The Global Cold Chain Alliance (GCCA) has published the findings of its survey of business impacts of the COVID-19 virus on companies comprising the global cold chain. The report provides critical data about some of the ripple effects globally on social and economic activity of the cold chain industry. GCCA members store over 260 billion pounds of perishable foods each year, with an economic impact of $6.1 billion (est. revenue generated by the refrigerated warehousing industry) annually.
- Business challenges.
The most frequently-selected challenge was supply chain disruptions (e.g. keeping up with demand surge, slowdowns in food service, production/manufacturing challenges) and selected by slightly over 50% of all respondents.
The top COVID-19 response was to take extra measures to protect the workforce (e.g. staggered shifts, social distancing, remote working). The next-highest issues were maintaining overall business continuity and workforce morale.
- Impact on Revenue.
Comparing actual Q1/Q2 revenue vs. Q1/Q2 pre-crisis revenue expectations, 54% of all respondents reported some type of a decrease, 11% saw no change, and 35% reported an increase in revenue. Respondents believe the next six months may look very similar to the past few months.
- Increased Costs.
Approximately 80% of respondents indicated an increase in costs, with the most common uptick between 1-5% increase.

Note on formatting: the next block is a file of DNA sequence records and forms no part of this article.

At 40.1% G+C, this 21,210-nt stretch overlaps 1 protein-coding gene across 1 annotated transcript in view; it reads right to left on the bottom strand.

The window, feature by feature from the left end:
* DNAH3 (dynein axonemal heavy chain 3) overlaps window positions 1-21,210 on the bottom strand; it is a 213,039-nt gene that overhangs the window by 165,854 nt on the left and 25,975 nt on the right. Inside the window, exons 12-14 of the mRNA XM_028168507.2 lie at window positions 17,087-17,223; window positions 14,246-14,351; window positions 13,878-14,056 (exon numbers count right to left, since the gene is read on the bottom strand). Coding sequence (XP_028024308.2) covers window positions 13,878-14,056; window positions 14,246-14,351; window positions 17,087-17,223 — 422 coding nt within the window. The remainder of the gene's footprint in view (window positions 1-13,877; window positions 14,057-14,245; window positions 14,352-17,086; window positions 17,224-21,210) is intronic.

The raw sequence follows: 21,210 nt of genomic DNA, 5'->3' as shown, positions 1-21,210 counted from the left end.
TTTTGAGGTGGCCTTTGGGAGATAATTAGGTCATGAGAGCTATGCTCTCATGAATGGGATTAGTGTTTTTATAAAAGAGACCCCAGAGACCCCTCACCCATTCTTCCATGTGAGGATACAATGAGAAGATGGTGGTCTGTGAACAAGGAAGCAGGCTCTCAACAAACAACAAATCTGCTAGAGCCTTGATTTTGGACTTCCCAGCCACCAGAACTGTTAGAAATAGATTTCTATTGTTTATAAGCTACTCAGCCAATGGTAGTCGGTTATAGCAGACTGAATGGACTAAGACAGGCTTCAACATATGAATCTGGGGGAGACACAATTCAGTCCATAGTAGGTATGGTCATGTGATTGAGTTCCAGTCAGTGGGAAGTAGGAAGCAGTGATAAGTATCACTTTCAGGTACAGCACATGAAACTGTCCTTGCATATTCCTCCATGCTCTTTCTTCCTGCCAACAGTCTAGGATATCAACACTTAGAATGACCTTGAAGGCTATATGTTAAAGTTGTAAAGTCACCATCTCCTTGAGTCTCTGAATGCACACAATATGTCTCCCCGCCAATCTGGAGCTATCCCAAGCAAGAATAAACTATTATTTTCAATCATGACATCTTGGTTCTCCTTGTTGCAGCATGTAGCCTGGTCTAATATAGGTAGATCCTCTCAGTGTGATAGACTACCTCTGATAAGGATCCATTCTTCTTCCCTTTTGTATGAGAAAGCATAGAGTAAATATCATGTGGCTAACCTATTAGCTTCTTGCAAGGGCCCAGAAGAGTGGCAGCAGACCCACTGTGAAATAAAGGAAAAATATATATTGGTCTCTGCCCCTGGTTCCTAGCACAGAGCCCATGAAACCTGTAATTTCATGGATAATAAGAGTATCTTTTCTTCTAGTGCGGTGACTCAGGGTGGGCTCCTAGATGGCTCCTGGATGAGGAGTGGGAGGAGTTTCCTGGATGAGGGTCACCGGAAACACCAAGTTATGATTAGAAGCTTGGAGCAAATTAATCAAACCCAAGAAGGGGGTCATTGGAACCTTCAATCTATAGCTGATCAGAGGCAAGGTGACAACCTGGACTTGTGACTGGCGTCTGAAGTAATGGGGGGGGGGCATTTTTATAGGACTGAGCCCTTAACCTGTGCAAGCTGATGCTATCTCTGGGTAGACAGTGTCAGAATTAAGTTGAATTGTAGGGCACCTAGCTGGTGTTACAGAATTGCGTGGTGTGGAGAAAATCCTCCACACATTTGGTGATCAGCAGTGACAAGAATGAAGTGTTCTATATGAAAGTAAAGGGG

- Government Priorities.
Respondents indicated access to PPE and cleaning as the top priorities they would like to see governments focused on, followed closely by financial support for employees as well as employers in the cold chain industry.
- Changing Business Operations.
Measures taken to reduce person-to-person contact to slow the spread of the virus caused operational changes across the cold chain. While these measures were done out of necessity, the changes also provided an opportunity to adjust or try new processes or controls that if effective and efficient may remain in place after the pandemic from COVID-19 is over. 53% of respondents believe the percent of employees working remotely will increase. Pre-pandemic work-from-home rates averaged 4.5% of their workforce. That has increased to 19.8% of the workforce during the pandemic, and there is an expectation that about 10.6% of the workforce will continue to work remotely. This could lead to an increase of 6.1% of the workforce working remotely moving forward.
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Source: Food Logistics Magazine, Global Cold Chain Alliance.